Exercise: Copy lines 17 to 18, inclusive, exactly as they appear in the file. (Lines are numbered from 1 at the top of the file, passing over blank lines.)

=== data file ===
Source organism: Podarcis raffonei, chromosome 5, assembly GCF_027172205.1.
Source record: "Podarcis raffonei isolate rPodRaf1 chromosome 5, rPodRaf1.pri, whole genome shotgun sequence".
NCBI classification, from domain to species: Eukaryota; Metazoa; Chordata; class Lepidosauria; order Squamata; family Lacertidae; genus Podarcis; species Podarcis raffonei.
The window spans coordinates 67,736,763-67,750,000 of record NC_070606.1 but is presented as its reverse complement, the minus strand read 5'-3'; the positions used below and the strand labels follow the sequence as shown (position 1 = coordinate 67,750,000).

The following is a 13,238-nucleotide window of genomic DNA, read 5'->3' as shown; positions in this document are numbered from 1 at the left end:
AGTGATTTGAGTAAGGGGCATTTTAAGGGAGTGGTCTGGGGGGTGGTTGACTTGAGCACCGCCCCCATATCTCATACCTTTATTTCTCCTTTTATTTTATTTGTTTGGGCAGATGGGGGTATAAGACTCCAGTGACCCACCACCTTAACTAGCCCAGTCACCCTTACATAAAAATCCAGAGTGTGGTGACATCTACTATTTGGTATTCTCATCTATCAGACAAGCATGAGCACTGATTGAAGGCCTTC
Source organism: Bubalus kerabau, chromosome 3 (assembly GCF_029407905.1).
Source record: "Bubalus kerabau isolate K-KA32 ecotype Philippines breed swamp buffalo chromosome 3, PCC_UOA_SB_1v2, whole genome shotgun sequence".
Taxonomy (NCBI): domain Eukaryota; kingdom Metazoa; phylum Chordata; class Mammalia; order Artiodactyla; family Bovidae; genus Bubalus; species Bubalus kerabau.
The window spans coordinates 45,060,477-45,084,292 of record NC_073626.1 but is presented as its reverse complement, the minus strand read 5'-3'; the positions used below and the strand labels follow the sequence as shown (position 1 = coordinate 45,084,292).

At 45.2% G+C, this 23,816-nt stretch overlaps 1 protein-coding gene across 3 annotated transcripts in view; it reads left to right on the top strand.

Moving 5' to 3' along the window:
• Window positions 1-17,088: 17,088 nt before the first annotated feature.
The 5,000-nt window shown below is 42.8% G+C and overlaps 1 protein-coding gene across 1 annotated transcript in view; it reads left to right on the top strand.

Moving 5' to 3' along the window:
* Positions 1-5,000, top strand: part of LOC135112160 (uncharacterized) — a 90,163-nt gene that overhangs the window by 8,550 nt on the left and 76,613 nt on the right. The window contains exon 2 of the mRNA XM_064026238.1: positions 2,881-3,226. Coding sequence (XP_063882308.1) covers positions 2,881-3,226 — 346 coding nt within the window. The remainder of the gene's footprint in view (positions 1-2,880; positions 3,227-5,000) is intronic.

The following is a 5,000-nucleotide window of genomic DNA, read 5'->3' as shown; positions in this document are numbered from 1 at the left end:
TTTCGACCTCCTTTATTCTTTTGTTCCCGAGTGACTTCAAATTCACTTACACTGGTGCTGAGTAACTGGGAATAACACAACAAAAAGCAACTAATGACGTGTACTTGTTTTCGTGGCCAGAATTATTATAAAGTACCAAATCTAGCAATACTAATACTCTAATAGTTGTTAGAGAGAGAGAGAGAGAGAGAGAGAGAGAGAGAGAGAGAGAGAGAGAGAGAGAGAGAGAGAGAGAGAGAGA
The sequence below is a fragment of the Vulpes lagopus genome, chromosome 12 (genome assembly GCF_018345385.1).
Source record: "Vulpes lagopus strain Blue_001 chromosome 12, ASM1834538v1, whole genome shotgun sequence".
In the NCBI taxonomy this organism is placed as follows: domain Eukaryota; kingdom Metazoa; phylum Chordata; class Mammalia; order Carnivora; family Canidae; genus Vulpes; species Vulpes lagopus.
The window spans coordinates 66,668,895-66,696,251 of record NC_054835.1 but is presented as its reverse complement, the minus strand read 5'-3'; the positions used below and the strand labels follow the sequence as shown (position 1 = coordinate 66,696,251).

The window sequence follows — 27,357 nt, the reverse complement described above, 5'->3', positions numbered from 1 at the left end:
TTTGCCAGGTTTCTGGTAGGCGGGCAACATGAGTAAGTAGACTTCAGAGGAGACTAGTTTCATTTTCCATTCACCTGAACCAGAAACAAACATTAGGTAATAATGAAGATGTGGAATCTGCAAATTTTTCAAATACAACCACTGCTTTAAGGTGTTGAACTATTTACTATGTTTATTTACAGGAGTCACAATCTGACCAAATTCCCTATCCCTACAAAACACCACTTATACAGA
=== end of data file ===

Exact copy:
The following is a 5,000-nucleotide window of genomic DNA, read 5'->3' as shown; positions in this document are numbered from 1 at the left end:
TTTCGACCTCCTTTATTCTTTTGTTCCCGAGTGACTTCAAATTCACTTACACTGGTGCTGAGTAACTGGGAATAACACAACAAAAAGCAACTAATGACGTGTACTTGTTTTCGTGGCCAGAATTATTATAAAGTACCAAATCTAGCAATACTAATACTCTAATAGTTGTTAGAGAGAGAGAGAGAGAGAGAGAGAGAGAGAGAGAGAGAGAGAGAGAGAGAGAGAGAGAGAGAGAGAGAGA